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clinton's word and have a one-word retort. and that would be rwanda. >> yes. dana, your reaction to the accusation that the white house is behaving like a wuss or has been? >> is it better to plunge into i an war and find you've just set up al qaeda running the country of syria and all that implies for the region and for israel? there are things worse than being a wuss. >> there are indeed. dana, i hope you have luck in vegas. i won't ask what you'll be doing because this is a family broadcast. jonathan capehart, thank you both. we'll be right back with a note on fatherhood. ♪ there's a new way to fight litter box odor. introducing tidy cats with glade tough odor solutions.
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all our drilling activity, twenty-four-seven. and we're sharing what we've learned, so we can all produce energy more safely. safety is a vital part of bp's commitment to america - and to the nearly 250,000 people who work with us here. we invest more in the u.s. than anywhere else in the world. over fifty-five billion dollars here in the last five years - making bp america's largest energy investor. our commitment has never been stronger. in parks across the country, families are coming together to play, stay active, and enjoy the outdoors. and for the last four summers, coca-cola has asked america to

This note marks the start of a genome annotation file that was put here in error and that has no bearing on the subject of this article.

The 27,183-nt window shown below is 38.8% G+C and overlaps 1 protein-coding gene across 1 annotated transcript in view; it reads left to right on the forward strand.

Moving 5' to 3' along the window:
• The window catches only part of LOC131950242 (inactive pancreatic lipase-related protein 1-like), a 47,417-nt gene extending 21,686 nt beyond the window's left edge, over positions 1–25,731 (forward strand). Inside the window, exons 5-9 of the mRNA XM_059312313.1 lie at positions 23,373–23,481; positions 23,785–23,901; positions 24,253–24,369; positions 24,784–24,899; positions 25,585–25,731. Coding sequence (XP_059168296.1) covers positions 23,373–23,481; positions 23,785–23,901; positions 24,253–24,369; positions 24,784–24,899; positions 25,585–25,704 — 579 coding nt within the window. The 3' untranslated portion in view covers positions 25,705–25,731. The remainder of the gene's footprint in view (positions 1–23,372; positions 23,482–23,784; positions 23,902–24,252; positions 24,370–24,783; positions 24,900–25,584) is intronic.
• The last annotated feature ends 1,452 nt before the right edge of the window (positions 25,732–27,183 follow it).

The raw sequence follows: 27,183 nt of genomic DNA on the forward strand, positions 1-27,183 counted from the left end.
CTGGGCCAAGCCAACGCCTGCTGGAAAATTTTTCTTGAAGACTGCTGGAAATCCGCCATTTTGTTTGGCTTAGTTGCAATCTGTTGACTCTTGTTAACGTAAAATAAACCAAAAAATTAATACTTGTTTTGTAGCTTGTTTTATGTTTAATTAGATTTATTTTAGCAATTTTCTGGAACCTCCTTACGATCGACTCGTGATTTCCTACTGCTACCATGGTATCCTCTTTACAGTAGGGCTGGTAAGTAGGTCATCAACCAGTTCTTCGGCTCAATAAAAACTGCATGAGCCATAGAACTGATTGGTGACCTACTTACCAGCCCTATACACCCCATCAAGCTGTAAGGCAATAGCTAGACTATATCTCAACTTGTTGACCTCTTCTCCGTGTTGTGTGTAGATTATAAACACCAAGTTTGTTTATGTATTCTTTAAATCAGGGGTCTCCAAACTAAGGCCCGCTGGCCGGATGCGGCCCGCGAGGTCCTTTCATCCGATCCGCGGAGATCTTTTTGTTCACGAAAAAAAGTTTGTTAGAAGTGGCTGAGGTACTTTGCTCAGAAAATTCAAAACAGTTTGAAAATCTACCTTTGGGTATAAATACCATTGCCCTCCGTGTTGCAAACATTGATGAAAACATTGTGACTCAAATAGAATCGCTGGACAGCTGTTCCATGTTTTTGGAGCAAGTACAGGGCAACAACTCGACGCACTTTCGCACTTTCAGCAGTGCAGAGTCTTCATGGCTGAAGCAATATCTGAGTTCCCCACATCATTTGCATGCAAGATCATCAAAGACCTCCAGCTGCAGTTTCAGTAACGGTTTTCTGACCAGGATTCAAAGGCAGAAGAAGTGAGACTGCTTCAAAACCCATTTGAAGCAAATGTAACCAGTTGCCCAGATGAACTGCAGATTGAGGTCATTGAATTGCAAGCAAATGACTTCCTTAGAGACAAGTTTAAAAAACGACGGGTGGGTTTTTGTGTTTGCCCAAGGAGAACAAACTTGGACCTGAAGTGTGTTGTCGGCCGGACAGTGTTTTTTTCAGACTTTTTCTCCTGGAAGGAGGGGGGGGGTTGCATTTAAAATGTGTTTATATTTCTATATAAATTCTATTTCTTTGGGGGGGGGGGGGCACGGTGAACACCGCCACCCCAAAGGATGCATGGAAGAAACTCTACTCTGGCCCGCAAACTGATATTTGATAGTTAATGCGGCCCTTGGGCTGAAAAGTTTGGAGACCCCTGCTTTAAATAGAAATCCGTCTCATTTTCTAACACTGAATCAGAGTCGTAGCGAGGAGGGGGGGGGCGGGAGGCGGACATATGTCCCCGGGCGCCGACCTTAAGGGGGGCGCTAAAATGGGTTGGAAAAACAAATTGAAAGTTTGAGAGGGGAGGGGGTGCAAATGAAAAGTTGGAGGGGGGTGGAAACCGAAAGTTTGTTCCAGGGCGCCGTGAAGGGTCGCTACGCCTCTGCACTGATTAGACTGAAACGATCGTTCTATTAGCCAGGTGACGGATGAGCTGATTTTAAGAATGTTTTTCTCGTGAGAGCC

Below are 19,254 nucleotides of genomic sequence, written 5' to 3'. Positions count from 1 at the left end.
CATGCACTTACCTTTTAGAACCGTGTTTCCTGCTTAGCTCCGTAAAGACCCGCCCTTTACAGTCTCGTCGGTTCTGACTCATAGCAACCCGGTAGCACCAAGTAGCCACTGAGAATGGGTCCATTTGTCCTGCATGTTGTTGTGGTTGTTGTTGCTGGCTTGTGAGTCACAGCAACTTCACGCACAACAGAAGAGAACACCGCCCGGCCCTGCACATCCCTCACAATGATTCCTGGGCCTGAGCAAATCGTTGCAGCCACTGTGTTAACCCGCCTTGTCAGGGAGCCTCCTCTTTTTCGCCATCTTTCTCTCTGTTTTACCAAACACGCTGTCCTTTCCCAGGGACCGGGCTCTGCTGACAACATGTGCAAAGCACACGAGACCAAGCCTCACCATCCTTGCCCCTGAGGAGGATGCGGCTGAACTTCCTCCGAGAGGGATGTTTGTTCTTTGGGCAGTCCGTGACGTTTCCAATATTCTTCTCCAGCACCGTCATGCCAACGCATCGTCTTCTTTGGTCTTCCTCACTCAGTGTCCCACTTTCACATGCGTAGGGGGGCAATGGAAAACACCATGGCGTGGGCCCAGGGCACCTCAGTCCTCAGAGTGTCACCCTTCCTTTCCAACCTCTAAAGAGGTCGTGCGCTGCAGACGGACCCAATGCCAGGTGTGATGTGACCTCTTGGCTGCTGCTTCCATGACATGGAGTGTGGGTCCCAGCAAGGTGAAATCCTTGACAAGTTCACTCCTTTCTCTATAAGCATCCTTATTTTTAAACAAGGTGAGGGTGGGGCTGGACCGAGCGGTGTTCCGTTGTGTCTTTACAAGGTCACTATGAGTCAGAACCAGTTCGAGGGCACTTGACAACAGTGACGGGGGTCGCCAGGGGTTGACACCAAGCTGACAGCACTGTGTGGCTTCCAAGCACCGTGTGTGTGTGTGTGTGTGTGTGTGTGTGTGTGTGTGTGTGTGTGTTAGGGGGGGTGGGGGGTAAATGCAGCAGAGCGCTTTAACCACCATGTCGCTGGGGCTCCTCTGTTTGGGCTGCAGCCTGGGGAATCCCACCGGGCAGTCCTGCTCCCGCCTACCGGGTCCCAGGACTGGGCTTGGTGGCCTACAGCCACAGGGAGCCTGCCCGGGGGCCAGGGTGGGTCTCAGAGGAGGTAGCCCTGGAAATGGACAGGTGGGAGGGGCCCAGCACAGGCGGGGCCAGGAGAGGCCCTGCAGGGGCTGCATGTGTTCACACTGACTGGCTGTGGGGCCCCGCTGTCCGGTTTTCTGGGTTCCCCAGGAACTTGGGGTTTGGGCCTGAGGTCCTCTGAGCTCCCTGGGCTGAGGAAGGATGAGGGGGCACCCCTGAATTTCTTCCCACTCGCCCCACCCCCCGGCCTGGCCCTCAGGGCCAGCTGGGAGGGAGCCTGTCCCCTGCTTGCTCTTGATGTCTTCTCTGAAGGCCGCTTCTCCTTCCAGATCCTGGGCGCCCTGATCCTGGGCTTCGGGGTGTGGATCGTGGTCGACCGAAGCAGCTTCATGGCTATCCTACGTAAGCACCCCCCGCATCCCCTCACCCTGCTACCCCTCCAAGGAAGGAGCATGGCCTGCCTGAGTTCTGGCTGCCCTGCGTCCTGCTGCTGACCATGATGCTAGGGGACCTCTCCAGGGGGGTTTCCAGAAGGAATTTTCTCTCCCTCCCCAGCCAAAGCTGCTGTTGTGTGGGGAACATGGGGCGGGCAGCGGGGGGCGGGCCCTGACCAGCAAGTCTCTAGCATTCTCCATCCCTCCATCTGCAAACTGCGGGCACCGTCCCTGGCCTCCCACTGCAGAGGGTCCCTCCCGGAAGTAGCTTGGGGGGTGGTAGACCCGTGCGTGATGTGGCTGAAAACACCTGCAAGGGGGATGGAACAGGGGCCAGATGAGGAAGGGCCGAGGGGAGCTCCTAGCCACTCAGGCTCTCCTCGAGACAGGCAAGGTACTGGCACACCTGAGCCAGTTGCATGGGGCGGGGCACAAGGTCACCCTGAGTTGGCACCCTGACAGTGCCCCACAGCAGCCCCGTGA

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choose its favorite park through our coca-cola parks contest. winning parks can receive a grant of up to $100,000. part of our goal to inspire more than three million people to rediscover the joy of being active this summer. see the difference all of us can make... together. >> obviously, this is a great way for us to celebrate father's day and just to remind ourselves those of house are fathers how